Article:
The first step was to field test a trial case design. “A preliminary aluminum case, milled from the 3-D printer design, was given to ComEd. We asked Ed to have his people do their worst – and they did!” smiles Bill.
Could aluminum withstand some of the physical forces that the tool would experience when used as a fuse tool and to open switches?
“The answer is no, it could not,” says McNulty. “During harsh midwestern winters, sometimes these switches freeze up and a line worker has to apply his full weight to open the switch. Early tests showed that the aluminum nose of the tool, the disconnect prong, could sometimes break.”
So, steel was chosen for the nose. The change didn’t add much to the weight - the unit (even when full of circuitry) still weighs only one pound!
Next came the internal circuitry design.
“We’re fortunate enough to have some really bright engineers that are well trained in a variety of hi-tech areas,” says Bill proudly, “One of them is Michael Standiford.”
Michael is a graduate in electrical and electronics engineering from Purdue University where he specialized in microprocessors and other types of electronic circuit design. When asked why he moved from millivolts to kilovolts, Michael just laughs. “There are so many opportunities to apply low voltage solutions to high voltage issues.”
As an example, consider the control of the illumination circuitry. “Sounds easy, but we’re not just talking about a flashlight taped to a hot stick!” Standiford quips.
No Short Cuts
As a safety measure, the battery power supply had to be separate from that of the voltage sensing circuitry. But also, for worker safety, the illuminating white LED lights needed to maintain a constant brightness even as the batteries were discharged. A special LED power supply design solved the issue.
Then through field trials, it was discovered that the separate voltage-sensing red LED light was too bright at night and interfered with the worker’s vision. That problem was solved by adding circuitry that dimmed the alarm at a determined level of darkness.
Of course, ComEd also required the device to be field serviceable, using batteries that were in common use by crews and kept in the line truck supplies.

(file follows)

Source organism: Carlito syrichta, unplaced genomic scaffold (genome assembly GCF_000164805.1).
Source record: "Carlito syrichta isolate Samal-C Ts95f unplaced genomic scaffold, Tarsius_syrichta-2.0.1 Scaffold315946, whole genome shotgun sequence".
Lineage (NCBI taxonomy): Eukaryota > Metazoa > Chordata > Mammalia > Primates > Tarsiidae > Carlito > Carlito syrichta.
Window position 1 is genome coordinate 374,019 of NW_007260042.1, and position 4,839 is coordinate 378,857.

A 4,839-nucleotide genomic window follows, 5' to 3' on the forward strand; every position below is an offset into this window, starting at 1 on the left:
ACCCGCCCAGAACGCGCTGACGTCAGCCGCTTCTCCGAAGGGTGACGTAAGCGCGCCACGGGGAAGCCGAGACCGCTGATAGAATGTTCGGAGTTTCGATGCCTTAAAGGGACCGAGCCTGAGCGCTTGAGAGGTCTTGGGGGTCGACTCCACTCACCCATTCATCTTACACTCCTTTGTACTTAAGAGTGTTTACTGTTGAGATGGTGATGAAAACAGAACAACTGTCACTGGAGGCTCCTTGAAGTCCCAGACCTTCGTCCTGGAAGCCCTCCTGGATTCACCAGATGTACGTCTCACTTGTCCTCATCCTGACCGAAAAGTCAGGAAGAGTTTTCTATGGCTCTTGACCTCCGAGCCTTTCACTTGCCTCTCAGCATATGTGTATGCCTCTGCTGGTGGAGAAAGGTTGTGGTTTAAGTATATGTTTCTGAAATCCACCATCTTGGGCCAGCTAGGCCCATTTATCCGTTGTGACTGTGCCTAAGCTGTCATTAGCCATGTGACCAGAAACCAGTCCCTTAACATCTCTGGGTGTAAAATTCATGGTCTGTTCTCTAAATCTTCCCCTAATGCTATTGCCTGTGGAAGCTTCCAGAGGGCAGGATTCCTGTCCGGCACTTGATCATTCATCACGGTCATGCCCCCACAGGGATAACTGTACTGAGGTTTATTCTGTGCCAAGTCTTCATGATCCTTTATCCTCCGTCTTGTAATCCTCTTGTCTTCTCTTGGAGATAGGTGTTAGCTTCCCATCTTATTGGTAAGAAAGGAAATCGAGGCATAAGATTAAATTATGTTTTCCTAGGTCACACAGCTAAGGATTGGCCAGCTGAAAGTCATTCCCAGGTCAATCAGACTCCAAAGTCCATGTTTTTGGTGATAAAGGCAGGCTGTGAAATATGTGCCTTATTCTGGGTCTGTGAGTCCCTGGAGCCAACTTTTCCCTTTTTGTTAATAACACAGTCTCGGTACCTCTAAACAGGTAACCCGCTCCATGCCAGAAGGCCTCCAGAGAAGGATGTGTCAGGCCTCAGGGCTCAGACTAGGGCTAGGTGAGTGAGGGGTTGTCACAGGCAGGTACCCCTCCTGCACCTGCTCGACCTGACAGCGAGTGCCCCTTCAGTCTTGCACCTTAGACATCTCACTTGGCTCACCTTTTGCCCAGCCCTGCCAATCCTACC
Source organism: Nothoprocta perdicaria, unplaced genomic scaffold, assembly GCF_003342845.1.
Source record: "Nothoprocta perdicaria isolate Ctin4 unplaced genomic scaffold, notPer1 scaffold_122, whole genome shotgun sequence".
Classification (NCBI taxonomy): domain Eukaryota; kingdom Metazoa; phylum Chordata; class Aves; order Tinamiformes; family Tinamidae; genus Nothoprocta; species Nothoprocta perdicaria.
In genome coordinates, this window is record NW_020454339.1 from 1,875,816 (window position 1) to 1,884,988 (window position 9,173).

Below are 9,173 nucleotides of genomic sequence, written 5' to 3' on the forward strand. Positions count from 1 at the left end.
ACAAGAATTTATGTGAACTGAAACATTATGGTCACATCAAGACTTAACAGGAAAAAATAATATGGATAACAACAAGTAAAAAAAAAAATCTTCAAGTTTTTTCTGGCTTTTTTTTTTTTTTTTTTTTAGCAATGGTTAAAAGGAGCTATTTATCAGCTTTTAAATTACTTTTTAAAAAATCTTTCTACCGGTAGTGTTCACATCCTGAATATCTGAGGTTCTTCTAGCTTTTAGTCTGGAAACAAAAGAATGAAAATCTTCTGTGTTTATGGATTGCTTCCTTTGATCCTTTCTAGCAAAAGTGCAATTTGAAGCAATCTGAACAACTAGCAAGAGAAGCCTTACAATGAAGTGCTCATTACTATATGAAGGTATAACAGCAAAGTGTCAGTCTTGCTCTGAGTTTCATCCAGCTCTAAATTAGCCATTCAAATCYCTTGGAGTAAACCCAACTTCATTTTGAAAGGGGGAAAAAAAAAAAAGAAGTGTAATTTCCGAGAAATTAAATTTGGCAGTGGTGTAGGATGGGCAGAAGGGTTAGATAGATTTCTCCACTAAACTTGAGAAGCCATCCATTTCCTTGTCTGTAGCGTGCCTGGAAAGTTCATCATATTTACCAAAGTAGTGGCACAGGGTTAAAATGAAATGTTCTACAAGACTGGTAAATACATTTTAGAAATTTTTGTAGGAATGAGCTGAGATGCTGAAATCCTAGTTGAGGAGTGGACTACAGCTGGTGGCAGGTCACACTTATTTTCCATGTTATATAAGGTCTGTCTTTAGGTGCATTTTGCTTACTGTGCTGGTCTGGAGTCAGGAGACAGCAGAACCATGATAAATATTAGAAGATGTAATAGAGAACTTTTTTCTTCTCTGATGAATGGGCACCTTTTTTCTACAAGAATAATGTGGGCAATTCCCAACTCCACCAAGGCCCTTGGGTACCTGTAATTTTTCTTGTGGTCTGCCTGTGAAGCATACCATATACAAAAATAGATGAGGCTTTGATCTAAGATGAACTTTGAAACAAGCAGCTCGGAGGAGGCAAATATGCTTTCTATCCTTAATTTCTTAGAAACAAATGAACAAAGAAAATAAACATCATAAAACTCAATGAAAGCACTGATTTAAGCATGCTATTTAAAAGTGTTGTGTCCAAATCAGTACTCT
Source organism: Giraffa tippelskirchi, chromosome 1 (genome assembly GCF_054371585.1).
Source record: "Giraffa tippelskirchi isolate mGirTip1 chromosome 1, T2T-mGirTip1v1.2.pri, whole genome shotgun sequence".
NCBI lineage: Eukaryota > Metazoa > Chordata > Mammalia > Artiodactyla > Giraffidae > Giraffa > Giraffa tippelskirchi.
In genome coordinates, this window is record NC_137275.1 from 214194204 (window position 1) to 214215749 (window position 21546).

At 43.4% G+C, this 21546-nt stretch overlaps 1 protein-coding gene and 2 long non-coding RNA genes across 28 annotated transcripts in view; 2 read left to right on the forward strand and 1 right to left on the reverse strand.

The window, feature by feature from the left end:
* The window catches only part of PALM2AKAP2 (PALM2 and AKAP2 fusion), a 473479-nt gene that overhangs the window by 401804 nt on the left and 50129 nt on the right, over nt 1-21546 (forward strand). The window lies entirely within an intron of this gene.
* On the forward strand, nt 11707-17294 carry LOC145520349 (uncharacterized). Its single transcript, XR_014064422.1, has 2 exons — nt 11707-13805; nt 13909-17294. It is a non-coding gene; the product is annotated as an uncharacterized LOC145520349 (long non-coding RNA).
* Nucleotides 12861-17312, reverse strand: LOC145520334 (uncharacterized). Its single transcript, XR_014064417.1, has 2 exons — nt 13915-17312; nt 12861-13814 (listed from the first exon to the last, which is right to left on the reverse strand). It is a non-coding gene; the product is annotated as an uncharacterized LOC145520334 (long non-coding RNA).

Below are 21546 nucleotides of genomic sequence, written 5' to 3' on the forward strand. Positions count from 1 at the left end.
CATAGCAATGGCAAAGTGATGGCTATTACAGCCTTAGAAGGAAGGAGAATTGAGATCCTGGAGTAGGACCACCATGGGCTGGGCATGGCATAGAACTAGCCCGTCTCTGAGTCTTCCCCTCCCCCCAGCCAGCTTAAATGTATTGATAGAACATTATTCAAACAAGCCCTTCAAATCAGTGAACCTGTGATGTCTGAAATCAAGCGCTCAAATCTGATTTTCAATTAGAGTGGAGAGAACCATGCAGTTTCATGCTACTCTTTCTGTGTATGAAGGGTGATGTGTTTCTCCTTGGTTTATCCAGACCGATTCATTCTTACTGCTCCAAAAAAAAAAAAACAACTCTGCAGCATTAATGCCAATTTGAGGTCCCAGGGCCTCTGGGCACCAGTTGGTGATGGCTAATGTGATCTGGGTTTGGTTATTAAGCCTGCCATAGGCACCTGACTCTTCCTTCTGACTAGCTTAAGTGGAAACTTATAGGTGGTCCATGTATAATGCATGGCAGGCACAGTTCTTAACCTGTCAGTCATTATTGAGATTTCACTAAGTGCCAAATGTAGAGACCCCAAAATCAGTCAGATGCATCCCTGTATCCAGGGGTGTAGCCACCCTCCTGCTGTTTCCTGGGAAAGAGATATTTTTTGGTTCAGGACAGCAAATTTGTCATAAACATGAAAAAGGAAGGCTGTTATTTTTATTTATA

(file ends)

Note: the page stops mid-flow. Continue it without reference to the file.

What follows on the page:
Lots of debugging, lots of solutions. And for engineers like Michael, a lot of satisfaction and sometimes fun!
Bill and others on the FireFly tool design team also know a thing or two about the physics of electric fields and were able to resolve some design challenges with the voltage detection plate and case interface. “There’s no room for error here,” emphasizes Bill, “we’re dealing with worker safety! Even though we’re using well-proven technology for high voltage proximity detection, we had to make sure we could get high sensitivity with the new housing. And we did!”
The HD Electric team’s knowledge of high voltage electric fields also came into play in resolving an unforeseen development issue:
Bare aluminum will eventually corrode with exposure to harsh outdoor conditions. To prevent corrosion, the first FireFly tool’s aluminum cases were anodized, producing a hard, protective coating of aluminum oxide. However, the interface between the coating and aluminum always contains some microscopic gaps. When placed in a high electric field, such as one surrounding an energized conductor, the gaps form tiny micro-arcs. These in turn produce high frequency electrical “noise”, or RFI, that can interfere with sensitive circuitry.
This was something new, not reported in the engineering literature.
After looking at alternatives, Michael and others on the team decided to go with nickel plating. The case was again tested under extreme voltage conditions. Fortunately, HD Electric has a high voltage laboratory capable of testing equipment at up to 100kV.
Results? No micro-arcs, no electrical noise, no problem! Issue resolved.
The FireFly® is small enough to get into tight spaces…
FireFly Takes Off!
ComEd has been thoroughly field testing the units and gathering feedback and suggestions from the harshest critics - the line workers themselves. The consensus is – they love it! The combination tool does what it’s supposed to do, saving time, boosting efficiency and increasing worker safety.
And HD Electric continues its mission. There are FireFly models for various distribution voltage ranges. And who can say what other clever hot stick tools and line equipment will be requested by HD Electric client utilities?
Bill McNulty again: “Our project development almost always originates from a customer’s request. And we do our very best to iron out any technical issues before we send out products to be thoroughly field tested by our customers prior to release to the market. We have the brightest people, trained in the right areas. And we have the best testing methods and laboratories.”
The success of the FireFly tool development illustrates the strength of this approach.
…and light weight enough to use with the longest hot sticks!
Just the Beginning!
About half of US powerline workers will reach retirement age during this decade. We’ll have increasing work-force shortages along with new, inexperienced men and women who need the best support the industry can offer. And, of course, safety is always a concern - power line workers are in one of the top ten most dangerous professions.
That’s why hi-tech improvements to line worker safety and work efficiency are needed more than ever. The Textron companies - HD Electric Company, Sherman + Reilly, and Greenlee - are working hand in hand with leading utilities to help lead the way.